Five years ago, Congress clamped down on small-time debtors by passing the Bankruptcy Abuse Prevention and Consumer Protection Act of 2005. The Act helped the consumer credit industry. No longer could people wipe out credit card and other debt by filing for liquidation under Chapter 7. They'd instead have to go under Chapter 13, which would force them to repay some of their obligations before getting a "fresh start" via the bankruptcy process.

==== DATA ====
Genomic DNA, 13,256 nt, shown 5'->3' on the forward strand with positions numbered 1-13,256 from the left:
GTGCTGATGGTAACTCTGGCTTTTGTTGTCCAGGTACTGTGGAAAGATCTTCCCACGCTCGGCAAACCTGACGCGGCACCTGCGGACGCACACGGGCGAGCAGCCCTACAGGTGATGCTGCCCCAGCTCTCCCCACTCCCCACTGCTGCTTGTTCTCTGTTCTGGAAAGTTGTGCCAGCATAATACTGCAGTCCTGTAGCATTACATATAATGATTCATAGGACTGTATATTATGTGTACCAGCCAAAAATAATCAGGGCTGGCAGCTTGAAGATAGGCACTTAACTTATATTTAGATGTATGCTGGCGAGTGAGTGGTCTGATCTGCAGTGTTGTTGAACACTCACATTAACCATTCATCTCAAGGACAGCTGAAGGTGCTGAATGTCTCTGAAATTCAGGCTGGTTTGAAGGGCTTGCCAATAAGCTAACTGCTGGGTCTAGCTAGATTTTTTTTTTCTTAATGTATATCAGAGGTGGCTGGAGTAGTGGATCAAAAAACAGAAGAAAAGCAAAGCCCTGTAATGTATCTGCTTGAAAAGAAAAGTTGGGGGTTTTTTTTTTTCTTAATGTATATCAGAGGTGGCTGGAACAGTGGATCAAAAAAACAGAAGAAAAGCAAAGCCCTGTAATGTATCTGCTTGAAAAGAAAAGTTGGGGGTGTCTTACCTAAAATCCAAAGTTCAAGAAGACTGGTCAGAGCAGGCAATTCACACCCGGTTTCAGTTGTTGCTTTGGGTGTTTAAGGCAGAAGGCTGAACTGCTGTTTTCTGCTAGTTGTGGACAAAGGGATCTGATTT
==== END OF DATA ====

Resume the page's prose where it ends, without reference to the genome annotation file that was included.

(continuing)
Today, the U.S. Supreme Court upheld BAPCPA sections that limit the advice that "debt relief agencies" may give debtor clients and that mandate ad content. The Court ruled that lawyers and law firms fall within the class of "debt relief agencies" under section 101(12A) when they aim to provide help that may involve a bankruptcy filing. It also held that section 526(a)(4) bars debt relief agencies, including lawyers, from advising consumer debtors to "load up" on debt "in contemplation of" wiping out the debt in bankruptcy. And it concluded that free speech rights don't trump section 528's call for debt relief agencies to state in advertisements their status as professionals who help people with bankruptcies, apparently to prevent ads that mislead consumers into believing that their debts would magically disappear. Milavetz, Gallop & Milavetz, P.A. v. United States, No. 08-1189 (U.S. Mar. 8, 2010).